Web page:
Have you ever wondered why Americans and Brits spell English differently? How are colour and colour the same word? Centre and center? What's up with that? It's all thanks to Noah Webster (yeah, the Webster of Merriam-Webster). When America gained independence, Webster wanted to simplify unreasonable spellings that were handed down from the British.
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Just months after adding "Scooby Snack" to its hallowed pages, the Oxford English Dictionary has released its latest update. Among the 500-plus new terms gaining entrance: "Clickbait", "kegerator", "vom", "YOLO" and "Yoda". The list also included tributes to author Roald Dahl, born 100 years ago this month.
Video: Did you know the words "male" and "female" aren't actually related to each other? As in, there's no "male" in "female". The word "male" is derived from the Latin word masculus, while the word "female" comes from the French word femelle. It sounded close enough so we just made them both pronounced like male. Damn, patriarchy.
GIF. The acronym that spawned a thousand passionate debates regarding its pronunciation. Be you in the creator's soft-G camp or some other faction, there is no universal understanding on how it should be said. Quick question: Has anyone stopped to ask why?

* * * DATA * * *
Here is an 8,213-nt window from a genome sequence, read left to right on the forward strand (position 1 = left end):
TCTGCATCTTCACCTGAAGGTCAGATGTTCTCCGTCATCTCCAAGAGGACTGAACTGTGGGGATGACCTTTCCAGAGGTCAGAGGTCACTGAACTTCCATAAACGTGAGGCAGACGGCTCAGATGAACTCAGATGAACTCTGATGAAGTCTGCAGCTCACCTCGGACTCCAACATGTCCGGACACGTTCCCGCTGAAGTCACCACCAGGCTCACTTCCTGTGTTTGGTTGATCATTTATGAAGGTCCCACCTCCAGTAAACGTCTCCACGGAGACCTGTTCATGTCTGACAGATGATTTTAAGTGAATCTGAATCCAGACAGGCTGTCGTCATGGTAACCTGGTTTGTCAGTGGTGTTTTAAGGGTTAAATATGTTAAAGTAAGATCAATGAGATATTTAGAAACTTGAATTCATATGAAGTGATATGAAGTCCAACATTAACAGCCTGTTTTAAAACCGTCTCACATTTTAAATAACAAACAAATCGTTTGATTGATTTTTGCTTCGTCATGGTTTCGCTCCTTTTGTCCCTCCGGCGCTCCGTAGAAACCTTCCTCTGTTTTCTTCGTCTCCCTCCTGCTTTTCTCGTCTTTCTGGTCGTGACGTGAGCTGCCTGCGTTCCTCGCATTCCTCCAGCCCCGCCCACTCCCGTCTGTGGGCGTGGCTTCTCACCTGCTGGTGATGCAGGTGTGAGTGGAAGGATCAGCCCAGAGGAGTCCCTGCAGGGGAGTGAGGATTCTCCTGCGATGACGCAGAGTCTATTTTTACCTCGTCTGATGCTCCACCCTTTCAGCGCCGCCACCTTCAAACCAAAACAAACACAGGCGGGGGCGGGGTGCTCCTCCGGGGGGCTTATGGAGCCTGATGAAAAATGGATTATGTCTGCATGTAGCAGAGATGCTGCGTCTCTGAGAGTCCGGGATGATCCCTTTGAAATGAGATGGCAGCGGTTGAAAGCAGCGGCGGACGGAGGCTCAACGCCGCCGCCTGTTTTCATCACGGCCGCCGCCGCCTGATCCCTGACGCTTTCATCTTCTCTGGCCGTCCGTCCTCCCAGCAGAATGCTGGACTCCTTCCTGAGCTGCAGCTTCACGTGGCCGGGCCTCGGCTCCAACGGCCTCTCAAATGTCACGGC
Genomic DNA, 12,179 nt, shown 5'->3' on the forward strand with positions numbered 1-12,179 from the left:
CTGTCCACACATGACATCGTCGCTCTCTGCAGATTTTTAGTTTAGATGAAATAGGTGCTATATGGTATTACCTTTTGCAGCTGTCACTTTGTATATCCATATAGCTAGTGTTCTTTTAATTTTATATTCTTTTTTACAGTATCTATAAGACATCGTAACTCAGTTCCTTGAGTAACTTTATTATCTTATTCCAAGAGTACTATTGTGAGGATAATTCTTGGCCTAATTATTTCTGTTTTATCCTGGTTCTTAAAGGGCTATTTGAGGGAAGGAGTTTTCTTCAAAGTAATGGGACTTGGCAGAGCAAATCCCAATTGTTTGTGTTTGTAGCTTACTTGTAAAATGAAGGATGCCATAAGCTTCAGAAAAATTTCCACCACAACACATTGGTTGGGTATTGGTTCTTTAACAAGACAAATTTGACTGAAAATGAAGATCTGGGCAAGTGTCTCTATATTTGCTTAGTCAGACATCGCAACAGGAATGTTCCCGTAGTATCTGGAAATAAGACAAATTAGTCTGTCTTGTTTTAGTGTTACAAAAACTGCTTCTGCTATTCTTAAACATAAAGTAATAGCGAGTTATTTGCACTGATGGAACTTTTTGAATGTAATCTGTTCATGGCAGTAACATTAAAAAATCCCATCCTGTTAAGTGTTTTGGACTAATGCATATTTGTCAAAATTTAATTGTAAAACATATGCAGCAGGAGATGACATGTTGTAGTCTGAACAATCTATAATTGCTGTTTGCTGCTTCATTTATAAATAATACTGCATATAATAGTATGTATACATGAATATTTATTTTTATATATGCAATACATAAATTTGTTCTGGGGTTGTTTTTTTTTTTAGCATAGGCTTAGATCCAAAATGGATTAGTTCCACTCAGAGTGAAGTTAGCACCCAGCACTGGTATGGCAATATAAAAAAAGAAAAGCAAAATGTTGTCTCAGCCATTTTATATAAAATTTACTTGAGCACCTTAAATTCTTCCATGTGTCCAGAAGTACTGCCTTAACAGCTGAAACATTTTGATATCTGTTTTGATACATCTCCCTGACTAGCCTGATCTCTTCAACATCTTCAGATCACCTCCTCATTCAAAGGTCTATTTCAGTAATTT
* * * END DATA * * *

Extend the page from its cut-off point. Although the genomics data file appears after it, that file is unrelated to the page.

The English language is a voracious eater, consuming words and digesting them into whole new things. Sometimes words that used to be trademarked by companies pass into generic use — like escalator, thermos, and aspirin. And sometimes words live in limbo: still trademarked, but used all the time as generic terms. Here are 15 of those words.
The history of why 'Q' is almost always followed by 'U' is fascinating, and dates back to when the Normans invaded England in 1066.
Before that, English didn't even have a Q; it used "cw" to replicate the sound. After the invasion, though, the spelling of English was changed to match the French ways: "cw" was replaced with "qu."